This article offers the history and architectural decomposition of the Linux kernel. This article just scratched the surface of the Linux kernel architecture and its features and capabilities to get overall idea about the Linux kernel. From the article:
The Linux kernel is the core of a large and complex operating system, and while it’s huge, it is well organized in terms of subsystems and layers. In this article, you explore the general structure of the Linux kernel and get to know its major subsystems and core interfaces. Where possible, you get links to other IBM articles to help you dig deeper.
Given that the goal of this article is to introduce you to the Linux kernel and explore its architecture and major components, let’s start with a short tour of Linux kernel history, then look at the Linux kernel architecture from 30,000 feet, and, finally, examine its major subsystems. The Linux kernel is over six million lines of code, so this introduction is not exhaustive. Use the pointers to more content to dig in further.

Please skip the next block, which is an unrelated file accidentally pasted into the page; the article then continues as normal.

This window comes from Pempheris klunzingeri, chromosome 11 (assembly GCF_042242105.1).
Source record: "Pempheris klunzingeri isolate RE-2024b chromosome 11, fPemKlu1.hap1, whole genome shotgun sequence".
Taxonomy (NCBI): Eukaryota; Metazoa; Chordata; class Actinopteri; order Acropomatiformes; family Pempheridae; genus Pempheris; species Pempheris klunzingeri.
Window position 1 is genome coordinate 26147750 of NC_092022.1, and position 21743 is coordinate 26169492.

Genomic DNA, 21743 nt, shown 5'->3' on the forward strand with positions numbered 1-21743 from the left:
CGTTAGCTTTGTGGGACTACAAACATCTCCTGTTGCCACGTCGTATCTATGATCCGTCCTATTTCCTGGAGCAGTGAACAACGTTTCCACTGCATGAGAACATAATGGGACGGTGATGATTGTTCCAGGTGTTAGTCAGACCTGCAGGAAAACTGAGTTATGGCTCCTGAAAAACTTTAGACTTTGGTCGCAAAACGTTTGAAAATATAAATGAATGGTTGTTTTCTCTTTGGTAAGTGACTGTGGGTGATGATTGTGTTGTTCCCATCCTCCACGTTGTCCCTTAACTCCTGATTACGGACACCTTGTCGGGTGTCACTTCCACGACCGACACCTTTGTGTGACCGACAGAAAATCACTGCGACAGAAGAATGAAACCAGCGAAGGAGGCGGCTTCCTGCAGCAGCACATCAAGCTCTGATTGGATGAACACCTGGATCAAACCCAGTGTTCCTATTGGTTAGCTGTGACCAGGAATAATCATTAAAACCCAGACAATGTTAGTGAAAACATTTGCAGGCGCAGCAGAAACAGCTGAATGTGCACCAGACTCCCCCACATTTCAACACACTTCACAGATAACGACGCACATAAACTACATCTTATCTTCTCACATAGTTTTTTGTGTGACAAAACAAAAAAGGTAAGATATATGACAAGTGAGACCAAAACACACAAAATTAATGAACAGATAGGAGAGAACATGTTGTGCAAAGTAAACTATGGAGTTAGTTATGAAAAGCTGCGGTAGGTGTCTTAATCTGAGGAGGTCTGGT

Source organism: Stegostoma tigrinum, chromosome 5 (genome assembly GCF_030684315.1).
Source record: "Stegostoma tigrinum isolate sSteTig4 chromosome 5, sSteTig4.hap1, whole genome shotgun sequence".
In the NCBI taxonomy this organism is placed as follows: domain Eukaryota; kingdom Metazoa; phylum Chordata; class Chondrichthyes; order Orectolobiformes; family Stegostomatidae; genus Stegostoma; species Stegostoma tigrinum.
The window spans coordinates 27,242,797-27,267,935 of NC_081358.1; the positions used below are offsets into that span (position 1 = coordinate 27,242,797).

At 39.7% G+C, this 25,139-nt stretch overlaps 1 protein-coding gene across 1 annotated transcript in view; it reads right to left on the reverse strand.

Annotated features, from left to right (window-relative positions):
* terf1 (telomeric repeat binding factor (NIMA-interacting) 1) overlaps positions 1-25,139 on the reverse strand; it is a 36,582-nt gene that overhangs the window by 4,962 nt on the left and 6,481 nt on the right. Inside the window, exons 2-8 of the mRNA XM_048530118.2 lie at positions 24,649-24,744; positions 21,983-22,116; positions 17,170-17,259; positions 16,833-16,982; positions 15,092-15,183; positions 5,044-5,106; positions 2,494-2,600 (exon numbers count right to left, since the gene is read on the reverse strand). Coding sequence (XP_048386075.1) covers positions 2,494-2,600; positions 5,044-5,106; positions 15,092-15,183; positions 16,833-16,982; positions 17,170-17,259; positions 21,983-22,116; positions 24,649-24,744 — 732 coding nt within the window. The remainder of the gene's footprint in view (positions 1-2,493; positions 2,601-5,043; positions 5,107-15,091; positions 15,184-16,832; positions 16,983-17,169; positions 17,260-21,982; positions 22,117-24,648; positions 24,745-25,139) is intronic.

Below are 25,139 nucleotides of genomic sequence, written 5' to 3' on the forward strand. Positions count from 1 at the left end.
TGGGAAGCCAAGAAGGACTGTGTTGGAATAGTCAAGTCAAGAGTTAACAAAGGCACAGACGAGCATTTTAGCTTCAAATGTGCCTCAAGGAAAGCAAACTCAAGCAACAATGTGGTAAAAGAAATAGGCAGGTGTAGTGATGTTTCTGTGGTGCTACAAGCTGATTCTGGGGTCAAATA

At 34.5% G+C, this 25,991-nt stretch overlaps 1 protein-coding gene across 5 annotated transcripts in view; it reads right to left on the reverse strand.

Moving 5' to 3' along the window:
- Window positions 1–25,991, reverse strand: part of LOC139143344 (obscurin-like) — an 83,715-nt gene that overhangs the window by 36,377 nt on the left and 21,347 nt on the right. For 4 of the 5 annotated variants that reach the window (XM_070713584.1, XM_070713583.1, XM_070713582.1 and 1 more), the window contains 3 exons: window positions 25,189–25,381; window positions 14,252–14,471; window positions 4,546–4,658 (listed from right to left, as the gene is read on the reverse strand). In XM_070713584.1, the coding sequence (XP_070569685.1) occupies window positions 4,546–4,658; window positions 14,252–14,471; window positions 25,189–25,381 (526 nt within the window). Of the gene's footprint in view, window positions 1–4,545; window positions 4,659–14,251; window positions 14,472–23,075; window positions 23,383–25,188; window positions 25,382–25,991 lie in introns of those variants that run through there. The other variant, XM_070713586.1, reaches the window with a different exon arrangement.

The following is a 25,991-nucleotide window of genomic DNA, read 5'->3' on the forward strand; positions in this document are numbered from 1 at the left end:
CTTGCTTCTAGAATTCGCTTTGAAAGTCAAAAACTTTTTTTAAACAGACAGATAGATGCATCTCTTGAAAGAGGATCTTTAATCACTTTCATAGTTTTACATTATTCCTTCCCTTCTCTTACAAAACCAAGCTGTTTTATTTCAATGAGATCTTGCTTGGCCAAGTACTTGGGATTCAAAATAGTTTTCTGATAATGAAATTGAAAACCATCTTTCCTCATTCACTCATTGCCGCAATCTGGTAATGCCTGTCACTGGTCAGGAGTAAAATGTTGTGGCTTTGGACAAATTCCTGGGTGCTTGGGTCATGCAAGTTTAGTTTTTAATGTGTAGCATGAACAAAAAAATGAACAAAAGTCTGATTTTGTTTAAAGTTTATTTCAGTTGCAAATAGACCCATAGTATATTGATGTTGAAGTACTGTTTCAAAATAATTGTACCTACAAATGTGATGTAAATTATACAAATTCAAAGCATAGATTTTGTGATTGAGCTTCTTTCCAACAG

While Linux is arguably the most popular open source operating system, its history is actually quite short considering the timeline of operating systems. In the early days of computing, programmers developed on the bare hardware in the hardware’s language. The lack of an operating system meant that only one application (and one user) could use the large and expensive device at a time. Early operating systems were developed in the 1950s to provide a simpler development experience. Examples include the General Motors Operating System (GMOS) developed for the IBM 701 and the FORTRAN Monitor System (FMS) developed by North American Aviation for the IBM 709.
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